And then there are many heads to negotiate. At low tide you can walk around them on the beach. At high tide there are trails around the head, but the trails are steep, primitive, and can be muddy. Whenever there is a trail coming off the beach, it's marked with these round signs about 6 feet in the air. The ranger station has one of these signs so you'll know what to look for.

So, you want to be aware of when low tide is. See current tide table for the current tide table. Subtract 40 minutes from low tide for the tidal difference for LaPush and Quillayute which is pretty close for all of the Olympic Pacific beaches. If it's daylight savings time, add 20 minutes.

What you want, is to do your beach hiking within 2 or 3 hours of low tide. If you look at the tide table, you'll see that for only about half the days each month, is the low tide time convenient for hiking during the day +- 2 or 3 hours on both sides of low tide. For example, if low tide is at 6am you'd have to start hiking at 3am or 4am so that wouldn't be a very good day for beach hiking. In this example, the other low tide would be at 6pm, so you'd have to walk until 8pm or 9pm which wouldn't be very good either. You could get up early at 6am and walk for 3 hours, then spend the day hanging out, and then hike from 3pm to 6pm, but that wouldn't be as good as if low tide was in the middle of the day.

So, you get into this routine of hiking to the next campsite during the day for a few hours, then spending the rest of the day setting up camp, watching wildlife, lazing around,... This is a totally different experience than the Sand Point Cape Alava loop, for example, with just a short 3 mile stretch on the beach with only 2 heads that can be negotiated at high tide.

You could probably do the hike in two or three days. The list of campsites, below, should help to plan your trip.

Campsites (with drinking water) include:

  • Sand Point, mile 3, very busy
  • Ericson's Bay Trail, mile 3.6, can be busy with overflow from Sand Point
  • Yellow Banks, mile 5.4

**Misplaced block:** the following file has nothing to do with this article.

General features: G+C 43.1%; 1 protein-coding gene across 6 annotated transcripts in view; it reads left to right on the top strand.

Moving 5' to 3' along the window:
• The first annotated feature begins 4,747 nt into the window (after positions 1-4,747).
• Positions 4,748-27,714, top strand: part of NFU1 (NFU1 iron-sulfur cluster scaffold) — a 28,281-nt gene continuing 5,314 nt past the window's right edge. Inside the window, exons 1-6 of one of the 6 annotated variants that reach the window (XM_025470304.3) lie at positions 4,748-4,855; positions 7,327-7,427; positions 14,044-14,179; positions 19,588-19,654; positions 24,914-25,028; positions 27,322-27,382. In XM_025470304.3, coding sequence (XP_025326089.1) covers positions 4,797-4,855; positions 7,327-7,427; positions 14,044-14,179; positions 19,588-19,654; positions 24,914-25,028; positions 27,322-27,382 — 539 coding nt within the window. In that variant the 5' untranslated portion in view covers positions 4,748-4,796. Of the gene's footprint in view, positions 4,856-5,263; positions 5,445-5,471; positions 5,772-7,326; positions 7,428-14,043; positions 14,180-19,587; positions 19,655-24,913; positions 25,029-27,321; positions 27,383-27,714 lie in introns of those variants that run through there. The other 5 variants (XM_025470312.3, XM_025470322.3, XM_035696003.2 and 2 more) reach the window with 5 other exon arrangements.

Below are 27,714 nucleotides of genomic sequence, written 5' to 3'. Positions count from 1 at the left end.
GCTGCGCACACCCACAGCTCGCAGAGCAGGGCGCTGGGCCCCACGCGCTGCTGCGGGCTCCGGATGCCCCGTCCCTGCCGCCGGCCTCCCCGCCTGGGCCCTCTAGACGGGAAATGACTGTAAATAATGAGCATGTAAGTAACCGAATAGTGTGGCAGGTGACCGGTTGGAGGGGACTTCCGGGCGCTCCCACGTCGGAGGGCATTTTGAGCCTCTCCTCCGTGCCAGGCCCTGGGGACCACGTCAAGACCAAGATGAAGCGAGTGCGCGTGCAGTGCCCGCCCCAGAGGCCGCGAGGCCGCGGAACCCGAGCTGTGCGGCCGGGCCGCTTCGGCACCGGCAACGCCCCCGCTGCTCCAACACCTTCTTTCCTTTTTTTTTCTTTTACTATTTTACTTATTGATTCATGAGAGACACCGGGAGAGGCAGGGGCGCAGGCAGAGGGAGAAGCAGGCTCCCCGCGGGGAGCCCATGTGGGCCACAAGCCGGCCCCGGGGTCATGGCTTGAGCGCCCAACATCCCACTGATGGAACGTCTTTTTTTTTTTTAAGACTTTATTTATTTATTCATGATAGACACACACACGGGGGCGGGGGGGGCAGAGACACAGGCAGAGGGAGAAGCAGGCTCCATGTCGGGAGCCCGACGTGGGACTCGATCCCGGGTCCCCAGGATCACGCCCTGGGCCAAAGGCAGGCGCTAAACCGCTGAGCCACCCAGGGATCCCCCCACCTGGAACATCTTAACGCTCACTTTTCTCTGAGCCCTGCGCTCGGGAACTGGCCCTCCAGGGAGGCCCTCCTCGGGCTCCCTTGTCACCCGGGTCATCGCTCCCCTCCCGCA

• Norwegian Memorial, mile 10, you might have to go about 1/2 mile South for drinking water
  • Cedar Creek Camp, mile 12, also a ranger station during the summer
  • mile 15
  • Chilean Memorial, mile 16.3
  • Hole in the Wall, mile 18, getting close to Rialto Beach so it's busier

Heads that are best crossed at low tide include:

  • mile 4.9
  • mile 7
  • mile 11.5
  • mile 14
  • mile 15
  • Cape Johnson mile 16
  • mile 17.5
  • Hole-in-the-Wall, mile 18


Fees, Regulations, etc.

There is a $30 National Park fee (for 7 days) that you have to pay in the parking lot; America the Beautiful Pass also valid

There is an $8 per night camping fee plus a $6 permit fee that you have to pay at the ranger station a short distance from the parking area.

Dogs are not allowed here, sorry.

Trip Reports

Related Discussions / Q&A

Guidebooks that cover this hike

  • 100 Classic Hikes in Washington by Ira Spring & Harvey Manning
  • 102 Hikes in the Alpine Lakes, South Cascades and Olympics by Ira Spring & Harvey Manning
  • Northwest Know-how: Beaches by Rena Priest

More Links

More Information

Port Angeles Visitor Center (360) 565-3100

Forks Visitor Center (360) 374-7566

shuttle service


Oregon Hikers Field Guide is built as a collaborative effort by its user community. While we make every effort to fact-check, information found here should be considered anecdotal. You should cross-check against other references before planning a hike. Trail routing and conditions are subject to change. Please contact us if you notice errors on this page.

Hiking is a potentially risky activity, and the entire risk for users of this field guide is assumed by the user, and in no event shall Trailkeepers of Oregon be liable for any injury or damages suffered as a result of relying on content in this field guide. All content posted on the field guide becomes the property of Trailkeepers of Oregon, and may not be used without permission.